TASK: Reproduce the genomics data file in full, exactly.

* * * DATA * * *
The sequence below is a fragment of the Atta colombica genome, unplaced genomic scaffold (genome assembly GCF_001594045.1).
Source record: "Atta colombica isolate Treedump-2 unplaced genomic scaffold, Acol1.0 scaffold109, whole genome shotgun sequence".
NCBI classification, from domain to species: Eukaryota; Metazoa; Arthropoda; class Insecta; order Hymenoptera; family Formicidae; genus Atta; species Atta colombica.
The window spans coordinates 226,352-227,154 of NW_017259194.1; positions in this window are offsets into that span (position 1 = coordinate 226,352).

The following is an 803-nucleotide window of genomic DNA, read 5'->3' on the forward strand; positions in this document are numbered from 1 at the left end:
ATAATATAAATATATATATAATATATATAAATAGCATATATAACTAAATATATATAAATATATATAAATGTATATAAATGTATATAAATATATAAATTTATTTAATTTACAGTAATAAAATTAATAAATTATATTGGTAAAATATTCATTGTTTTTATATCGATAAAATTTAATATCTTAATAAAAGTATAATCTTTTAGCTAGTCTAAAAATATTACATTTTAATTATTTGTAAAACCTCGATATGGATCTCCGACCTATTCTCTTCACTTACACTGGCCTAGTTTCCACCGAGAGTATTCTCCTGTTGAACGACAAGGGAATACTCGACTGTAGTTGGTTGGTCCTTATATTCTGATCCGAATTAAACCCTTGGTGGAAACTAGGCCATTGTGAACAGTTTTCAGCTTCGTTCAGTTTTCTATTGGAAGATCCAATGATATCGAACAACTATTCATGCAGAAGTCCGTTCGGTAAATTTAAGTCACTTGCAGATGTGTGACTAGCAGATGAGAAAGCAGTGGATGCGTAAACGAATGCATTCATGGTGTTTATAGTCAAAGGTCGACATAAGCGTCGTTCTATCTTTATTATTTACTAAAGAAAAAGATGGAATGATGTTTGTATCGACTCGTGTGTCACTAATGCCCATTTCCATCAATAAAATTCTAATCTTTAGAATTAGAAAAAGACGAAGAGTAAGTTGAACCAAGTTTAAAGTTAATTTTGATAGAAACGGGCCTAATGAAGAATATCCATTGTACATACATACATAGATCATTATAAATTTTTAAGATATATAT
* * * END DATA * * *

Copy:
The sequence below is a fragment of the Atta colombica genome, unplaced genomic scaffold (genome assembly GCF_001594045.1).
Source record: "Atta colombica isolate Treedump-2 unplaced genomic scaffold, Acol1.0 scaffold109, whole genome shotgun sequence".
NCBI classification, from domain to species: Eukaryota; Metazoa; Arthropoda; class Insecta; order Hymenoptera; family Formicidae; genus Atta; species Atta colombica.
The window spans coordinates 226,352-227,154 of NW_017259194.1; positions in this window are offsets into that span (position 1 = coordinate 226,352).

The following is an 803-nucleotide window of genomic DNA, read 5'->3' on the forward strand; positions in this document are numbered from 1 at the left end:
ATAATATAAATATATATATAATATATATAAATAGCATATATAACTAAATATATATAAATATATATAAATGTATATAAATGTATATAAATATATAAATTTATTTAATTTACAGTAATAAAATTAATAAATTATATTGGTAAAATATTCATTGTTTTTATATCGATAAAATTTAATATCTTAATAAAAGTATAATCTTTTAGCTAGTCTAAAAATATTACATTTTAATTATTTGTAAAACCTCGATATGGATCTCCGACCTATTCTCTTCACTTACACTGGCCTAGTTTCCACCGAGAGTATTCTCCTGTTGAACGACAAGGGAATACTCGACTGTAGTTGGTTGGTCCTTATATTCTGATCCGAATTAAACCCTTGGTGGAAACTAGGCCATTGTGAACAGTTTTCAGCTTCGTTCAGTTTTCTATTGGAAGATCCAATGATATCGAACAACTATTCATGCAGAAGTCCGTTCGGTAAATTTAAGTCACTTGCAGATGTGTGACTAGCAGATGAGAAAGCAGTGGATGCGTAAACGAATGCATTCATGGTGTTTATAGTCAAAGGTCGACATAAGCGTCGTTCTATCTTTATTATTTACTAAAGAAAAAGATGGAATGATGTTTGTATCGACTCGTGTGTCACTAATGCCCATTTCCATCAATAAAATTCTAATCTTTAGAATTAGAAAAAGACGAAGAGTAAGTTGAACCAAGTTTAAAGTTAATTTTGATAGAAACGGGCCTAATGAAGAATATCCATTGTACATACATACATAGATCATTATAAATTTTTAAGATATATAT